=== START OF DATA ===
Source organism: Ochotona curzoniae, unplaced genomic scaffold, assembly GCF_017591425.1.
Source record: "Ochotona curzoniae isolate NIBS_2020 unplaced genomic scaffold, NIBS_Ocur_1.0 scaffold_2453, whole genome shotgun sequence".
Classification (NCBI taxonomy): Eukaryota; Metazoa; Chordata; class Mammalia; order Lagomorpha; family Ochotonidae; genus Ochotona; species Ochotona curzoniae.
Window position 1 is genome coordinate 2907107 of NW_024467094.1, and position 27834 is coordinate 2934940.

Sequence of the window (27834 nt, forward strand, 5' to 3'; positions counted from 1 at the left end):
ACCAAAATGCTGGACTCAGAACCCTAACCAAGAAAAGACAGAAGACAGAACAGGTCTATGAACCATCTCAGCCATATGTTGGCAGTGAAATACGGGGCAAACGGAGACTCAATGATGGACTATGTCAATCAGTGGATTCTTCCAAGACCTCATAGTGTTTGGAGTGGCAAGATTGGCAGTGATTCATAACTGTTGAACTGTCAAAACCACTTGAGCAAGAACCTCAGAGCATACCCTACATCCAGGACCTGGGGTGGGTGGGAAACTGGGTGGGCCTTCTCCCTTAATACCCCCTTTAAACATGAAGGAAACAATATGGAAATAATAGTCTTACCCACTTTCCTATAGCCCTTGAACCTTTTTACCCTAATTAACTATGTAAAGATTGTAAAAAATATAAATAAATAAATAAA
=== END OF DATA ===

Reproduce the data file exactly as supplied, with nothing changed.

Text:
Source organism: Ochotona curzoniae, unplaced genomic scaffold, assembly GCF_017591425.1.
Source record: "Ochotona curzoniae isolate NIBS_2020 unplaced genomic scaffold, NIBS_Ocur_1.0 scaffold_2453, whole genome shotgun sequence".
Classification (NCBI taxonomy): Eukaryota; Metazoa; Chordata; class Mammalia; order Lagomorpha; family Ochotonidae; genus Ochotona; species Ochotona curzoniae.
Window position 1 is genome coordinate 2907107 of NW_024467094.1, and position 27834 is coordinate 2934940.

Sequence of the window (27834 nt, forward strand, 5' to 3'; positions counted from 1 at the left end):
ACCAAAATGCTGGACTCAGAACCCTAACCAAGAAAAGACAGAAGACAGAACAGGTCTATGAACCATCTCAGCCATATGTTGGCAGTGAAATACGGGGCAAACGGAGACTCAATGATGGACTATGTCAATCAGTGGATTCTTCCAAGACCTCATAGTGTTTGGAGTGGCAAGATTGGCAGTGATTCATAACTGTTGAACTGTCAAAACCACTTGAGCAAGAACCTCAGAGCATACCCTACATCCAGGACCTGGGGTGGGTGGGAAACTGGGTGGGCCTTCTCCCTTAATACCCCCTTTAAACATGAAGGAAACAATATGGAAATAATAGTCTTACCCACTTTCCTATAGCCCTTGAACCTTTTTACCCTAATTAACTATGTAAAGATTGTAAAAAATATAAATAAATAAATAAA